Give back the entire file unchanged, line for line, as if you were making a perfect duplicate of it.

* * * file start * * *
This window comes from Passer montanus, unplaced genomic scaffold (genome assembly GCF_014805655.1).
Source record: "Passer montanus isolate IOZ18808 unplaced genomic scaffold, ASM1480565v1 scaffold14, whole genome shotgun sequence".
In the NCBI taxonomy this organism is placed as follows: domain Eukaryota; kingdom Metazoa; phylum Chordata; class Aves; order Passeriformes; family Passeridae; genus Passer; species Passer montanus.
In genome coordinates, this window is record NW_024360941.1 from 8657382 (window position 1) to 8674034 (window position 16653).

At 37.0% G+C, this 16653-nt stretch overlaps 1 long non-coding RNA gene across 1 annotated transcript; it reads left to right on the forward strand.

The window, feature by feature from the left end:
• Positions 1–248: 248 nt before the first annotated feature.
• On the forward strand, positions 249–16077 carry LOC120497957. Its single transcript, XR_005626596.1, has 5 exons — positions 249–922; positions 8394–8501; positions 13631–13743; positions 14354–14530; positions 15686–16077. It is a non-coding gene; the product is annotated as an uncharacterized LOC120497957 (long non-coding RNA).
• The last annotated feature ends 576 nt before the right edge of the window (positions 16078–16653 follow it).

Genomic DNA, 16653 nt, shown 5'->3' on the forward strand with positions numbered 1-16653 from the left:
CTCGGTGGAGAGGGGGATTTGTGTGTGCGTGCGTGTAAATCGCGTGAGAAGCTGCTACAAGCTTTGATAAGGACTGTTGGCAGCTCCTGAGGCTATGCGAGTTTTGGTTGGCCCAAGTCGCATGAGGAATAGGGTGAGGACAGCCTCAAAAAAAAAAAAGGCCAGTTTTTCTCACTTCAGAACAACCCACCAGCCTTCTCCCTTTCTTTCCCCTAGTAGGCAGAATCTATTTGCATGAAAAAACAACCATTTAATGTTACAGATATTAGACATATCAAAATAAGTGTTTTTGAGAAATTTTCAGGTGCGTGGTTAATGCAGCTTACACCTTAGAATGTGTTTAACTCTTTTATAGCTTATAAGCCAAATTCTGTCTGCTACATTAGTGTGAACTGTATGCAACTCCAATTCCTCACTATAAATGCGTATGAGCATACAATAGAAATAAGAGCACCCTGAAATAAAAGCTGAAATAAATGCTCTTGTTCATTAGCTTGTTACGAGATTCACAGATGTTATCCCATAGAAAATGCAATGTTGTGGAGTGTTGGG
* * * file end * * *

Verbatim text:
This window comes from Passer montanus, unplaced genomic scaffold (genome assembly GCF_014805655.1).
Source record: "Passer montanus isolate IOZ18808 unplaced genomic scaffold, ASM1480565v1 scaffold14, whole genome shotgun sequence".
In the NCBI taxonomy this organism is placed as follows: domain Eukaryota; kingdom Metazoa; phylum Chordata; class Aves; order Passeriformes; family Passeridae; genus Passer; species Passer montanus.
In genome coordinates, this window is record NW_024360941.1 from 8657382 (window position 1) to 8674034 (window position 16653).

At 37.0% G+C, this 16653-nt stretch overlaps 1 long non-coding RNA gene across 1 annotated transcript; it reads left to right on the forward strand.

The window, feature by feature from the left end:
• Positions 1–248: 248 nt before the first annotated feature.
• On the forward strand, positions 249–16077 carry LOC120497957. Its single transcript, XR_005626596.1, has 5 exons — positions 249–922; positions 8394–8501; positions 13631–13743; positions 14354–14530; positions 15686–16077. It is a non-coding gene; the product is annotated as an uncharacterized LOC120497957 (long non-coding RNA).
• The last annotated feature ends 576 nt before the right edge of the window (positions 16078–16653 follow it).

Genomic DNA, 16653 nt, shown 5'->3' on the forward strand with positions numbered 1-16653 from the left:
CTCGGTGGAGAGGGGGATTTGTGTGTGCGTGCGTGTAAATCGCGTGAGAAGCTGCTACAAGCTTTGATAAGGACTGTTGGCAGCTCCTGAGGCTATGCGAGTTTTGGTTGGCCCAAGTCGCATGAGGAATAGGGTGAGGACAGCCTCAAAAAAAAAAAAGGCCAGTTTTTCTCACTTCAGAACAACCCACCAGCCTTCTCCCTTTCTTTCCCCTAGTAGGCAGAATCTATTTGCATGAAAAAACAACCATTTAATGTTACAGATATTAGACATATCAAAATAAGTGTTTTTGAGAAATTTTCAGGTGCGTGGTTAATGCAGCTTACACCTTAGAATGTGTTTAACTCTTTTATAGCTTATAAGCCAAATTCTGTCTGCTACATTAGTGTGAACTGTATGCAACTCCAATTCCTCACTATAAATGCGTATGAGCATACAATAGAAATAAGAGCACCCTGAAATAAAAGCTGAAATAAATGCTCTTGTTCATTAGCTTGTTACGAGATTCACAGATGTTATCCCATAGAAAATGCAATGTTGTGGAGTGTTGGG